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Site Migration Guide - Techniques and Advice to Aid with Successful Site Migration.

The author

Malcolm Slade

Head of Technical SEO

migrationOnce upon a time, migrating a site to a new platform, technology or domain required very little consideration. Is the host reliable? Can I afford it? Will it run my site? Do I like my new domain name? Fast forward 20 years and with the explosion of e-commerce and search engine usage, the process of migrating a site has become a complex thing that only a fool would brush off or take lightly. This post will discuss several of the issues that should be considered and some basic techniques to aid with site migration.

The cold hard truth is that migrating a site is a risk even if it's simply to a new host. Best case, you take a hit in rankings and traffic for a short period of time, followed by a return and improvement in both. Worst case, your site loses all its traffic and never recovers. As with any risk it needs to be managed effectively and monitored. Here at Epiphany we use a simple 3 stage process to manage most site migrations consisting of data gathering and analysis, the actual migration implementation and the monitoring process or the final result. Before we get into the details of each stage, it is important to understand roughly what happens when you migrate to a new site with new URLs. So... What happens if I just replace my old site with a new site with new URLs? If you simply upload your new site to the server in place of the old then the following is likely to happen (assuming that the old site had some value);

  1. Search engines will revisit all the pages of the old site that they have in their indexes and receive 404 errors where the page no longer exists. Over a period of time (usually up to 3 months depending on the strength of incoming links and the index rate of the page) the pages will be removed from the search indexes.
  2. In the interim period while the pages are still in the index but 404, users arriving on the site from a listing for any of the missing pages will also receive a 404 and if not handled correctly will likely return to the SERPs page from where they came.
  3. Search engines will begin to devalue the links pointing to the pages that now 404 in effect losing all of the links as they no longer point to valid pages. Rankings and traffic may fall away dramatically at this point.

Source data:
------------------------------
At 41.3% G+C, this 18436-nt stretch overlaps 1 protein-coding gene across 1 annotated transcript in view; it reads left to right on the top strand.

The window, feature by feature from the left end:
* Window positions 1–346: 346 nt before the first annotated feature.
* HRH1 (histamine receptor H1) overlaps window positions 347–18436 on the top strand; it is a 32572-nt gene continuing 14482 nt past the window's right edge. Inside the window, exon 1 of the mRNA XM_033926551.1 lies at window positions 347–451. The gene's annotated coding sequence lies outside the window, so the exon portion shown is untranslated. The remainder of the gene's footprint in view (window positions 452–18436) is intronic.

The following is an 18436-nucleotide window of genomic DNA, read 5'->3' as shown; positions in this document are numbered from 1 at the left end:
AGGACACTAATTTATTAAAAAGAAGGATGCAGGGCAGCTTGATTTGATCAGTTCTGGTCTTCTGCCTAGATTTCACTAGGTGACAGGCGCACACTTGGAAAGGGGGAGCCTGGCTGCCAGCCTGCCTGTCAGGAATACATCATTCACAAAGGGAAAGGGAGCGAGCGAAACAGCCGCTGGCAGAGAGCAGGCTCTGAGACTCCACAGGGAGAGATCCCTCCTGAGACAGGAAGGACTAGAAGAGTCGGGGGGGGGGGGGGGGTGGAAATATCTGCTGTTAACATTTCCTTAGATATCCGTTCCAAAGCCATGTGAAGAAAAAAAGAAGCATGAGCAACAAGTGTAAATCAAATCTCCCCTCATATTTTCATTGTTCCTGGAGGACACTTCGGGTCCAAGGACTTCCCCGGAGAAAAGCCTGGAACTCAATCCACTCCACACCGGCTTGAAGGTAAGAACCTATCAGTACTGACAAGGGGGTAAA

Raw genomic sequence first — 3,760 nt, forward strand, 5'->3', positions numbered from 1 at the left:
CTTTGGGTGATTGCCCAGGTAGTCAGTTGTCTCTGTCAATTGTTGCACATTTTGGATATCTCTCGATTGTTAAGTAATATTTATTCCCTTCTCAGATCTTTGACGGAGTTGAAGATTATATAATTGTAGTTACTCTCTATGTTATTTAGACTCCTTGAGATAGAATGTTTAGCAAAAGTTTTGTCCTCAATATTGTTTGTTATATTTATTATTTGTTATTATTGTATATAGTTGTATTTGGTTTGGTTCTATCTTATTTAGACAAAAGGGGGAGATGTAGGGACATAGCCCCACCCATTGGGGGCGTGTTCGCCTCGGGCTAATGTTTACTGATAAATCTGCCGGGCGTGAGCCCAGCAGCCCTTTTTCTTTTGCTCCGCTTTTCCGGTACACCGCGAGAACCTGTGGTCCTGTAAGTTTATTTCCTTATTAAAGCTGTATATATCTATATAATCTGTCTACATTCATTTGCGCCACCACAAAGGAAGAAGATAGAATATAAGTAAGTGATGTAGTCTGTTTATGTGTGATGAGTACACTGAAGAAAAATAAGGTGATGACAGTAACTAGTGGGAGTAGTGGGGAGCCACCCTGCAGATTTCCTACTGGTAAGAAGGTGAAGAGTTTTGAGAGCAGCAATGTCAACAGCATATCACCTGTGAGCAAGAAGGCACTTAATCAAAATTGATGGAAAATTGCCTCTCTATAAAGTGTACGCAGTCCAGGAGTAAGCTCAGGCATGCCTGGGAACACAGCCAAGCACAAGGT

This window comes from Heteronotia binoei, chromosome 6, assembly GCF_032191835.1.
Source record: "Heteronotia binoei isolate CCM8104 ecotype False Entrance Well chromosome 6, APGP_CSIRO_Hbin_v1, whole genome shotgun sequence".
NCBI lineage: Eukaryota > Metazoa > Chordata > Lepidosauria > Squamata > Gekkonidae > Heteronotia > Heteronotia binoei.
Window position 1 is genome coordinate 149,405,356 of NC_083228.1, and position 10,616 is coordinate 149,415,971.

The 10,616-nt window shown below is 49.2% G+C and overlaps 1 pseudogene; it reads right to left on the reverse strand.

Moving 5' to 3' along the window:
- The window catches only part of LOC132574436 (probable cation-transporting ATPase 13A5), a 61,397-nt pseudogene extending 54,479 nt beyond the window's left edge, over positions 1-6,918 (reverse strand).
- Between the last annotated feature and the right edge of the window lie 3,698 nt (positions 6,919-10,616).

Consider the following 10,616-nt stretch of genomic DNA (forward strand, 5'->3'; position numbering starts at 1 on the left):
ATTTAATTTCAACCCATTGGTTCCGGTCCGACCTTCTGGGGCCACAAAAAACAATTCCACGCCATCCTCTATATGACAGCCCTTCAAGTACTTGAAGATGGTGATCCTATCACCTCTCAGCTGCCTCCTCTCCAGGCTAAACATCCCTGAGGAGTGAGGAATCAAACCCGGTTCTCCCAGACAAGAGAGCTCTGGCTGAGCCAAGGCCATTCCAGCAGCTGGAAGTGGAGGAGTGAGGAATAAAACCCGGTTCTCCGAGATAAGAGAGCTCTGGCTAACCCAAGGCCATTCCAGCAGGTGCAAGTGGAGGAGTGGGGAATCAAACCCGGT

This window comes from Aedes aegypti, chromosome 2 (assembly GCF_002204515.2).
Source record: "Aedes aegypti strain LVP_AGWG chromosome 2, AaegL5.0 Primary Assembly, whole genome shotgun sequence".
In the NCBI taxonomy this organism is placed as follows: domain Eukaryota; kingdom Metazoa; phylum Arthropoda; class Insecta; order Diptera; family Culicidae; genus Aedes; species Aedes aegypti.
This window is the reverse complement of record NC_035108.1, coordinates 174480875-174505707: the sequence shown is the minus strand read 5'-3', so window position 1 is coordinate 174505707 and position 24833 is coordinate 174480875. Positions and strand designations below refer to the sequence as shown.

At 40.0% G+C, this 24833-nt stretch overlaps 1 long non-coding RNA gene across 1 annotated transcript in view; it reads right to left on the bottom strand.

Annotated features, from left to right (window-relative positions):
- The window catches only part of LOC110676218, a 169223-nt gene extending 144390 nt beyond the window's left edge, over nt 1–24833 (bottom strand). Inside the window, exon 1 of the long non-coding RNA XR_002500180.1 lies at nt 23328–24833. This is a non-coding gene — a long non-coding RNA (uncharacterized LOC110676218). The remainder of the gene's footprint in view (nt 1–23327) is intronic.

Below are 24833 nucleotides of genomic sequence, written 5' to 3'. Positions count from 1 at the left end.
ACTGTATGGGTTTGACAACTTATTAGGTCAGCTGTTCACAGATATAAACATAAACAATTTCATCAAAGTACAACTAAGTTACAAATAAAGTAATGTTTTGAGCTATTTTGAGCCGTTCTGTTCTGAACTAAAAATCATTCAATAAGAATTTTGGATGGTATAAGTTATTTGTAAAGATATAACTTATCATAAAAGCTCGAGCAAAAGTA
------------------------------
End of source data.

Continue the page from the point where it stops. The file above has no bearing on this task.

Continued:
4. Search engines will index the new site pages over time and rankings will start to return but due to the loss of many of the page links, they are likely to fall short of the pre migration rankings.

So, hopefully you can see the importance of a structured migration if you wish to avoid any major impact on your rankings and / or traffic.

Stage 1 - Data Gathering and Analysis

The first stage of the process involves ascertaining the strengths of the current site and exactly what you don’t want to lose. To ascertain what you already have, you need to make a list of each page of your site and document certain attributes. Basic things to consider are the Toolbar PageRank of the page, the number of in-bound links to the page from other sites, the amount of visitors using the page as a landing page, whether the page ranks for any of your major traffic driving terms and whether it is indexed. This information can be gathered from Google Analytics, a bit of searching and Webmaster Tools. The result should be something similar to: migration-table1 As you can see, I have added 2 additional columns entitled "Keeper" and "Action". Here you record whether the page has enough value to warrant any action and what the action should be. The metrics for gauging whether a page is a keeper or not is relative to the site. If the site only has 20 pages then it is a relatively small operation to handle all 20 in the best possible fashion. If however the site is 100,000 pages plus, you are going to need to filter your list to make the best use of your resources. If none of your blog articles are indexed then why bother setting up redirects to your new blog section etc. From the table above, I have chosen to keep all of the pages in the top section as they receive a considerable amount of traffic, they are indexed, they rank for important terms and they all have links pointing to them from other sites. In an ideal world any URL marked as a keeper would simply be replicated in the structure of the new site as individual URLs can (be said to) have history. There are, however, instances where this is impossible such as a radical re-categorisation or a major overhaul of the site structure, here you either need to 301 redirect the old URL to the new URL or 301 redirect the old URL to the most appropriate page on the new site. The key here is to 301 as the power of the old URL will, in time, pass to the new - as will visitors still using the old URL. The lower part of the table shows pages that have less value in terms of search. Here the 2 print pages have little to no value as they have no incoming links, no PageRank and no traffic. These can be left to 404 within the new site. It is also arguable that the privacy, contact and delivery pages could be left to 404 but chances are they have a direct counterpart in the new site making redirection simple. As mentioned, you will have to come up with your own metric for disguarding pages but generally if it isn’t indexed it can be canned, if it has no traffic it can be canned and if it has no incoming links, no PageRank and holds no important rankings it can be canned. The main purpose of this exercise is to identify all the definite keepers. Armed with this list of keepers we can move on to stage 2.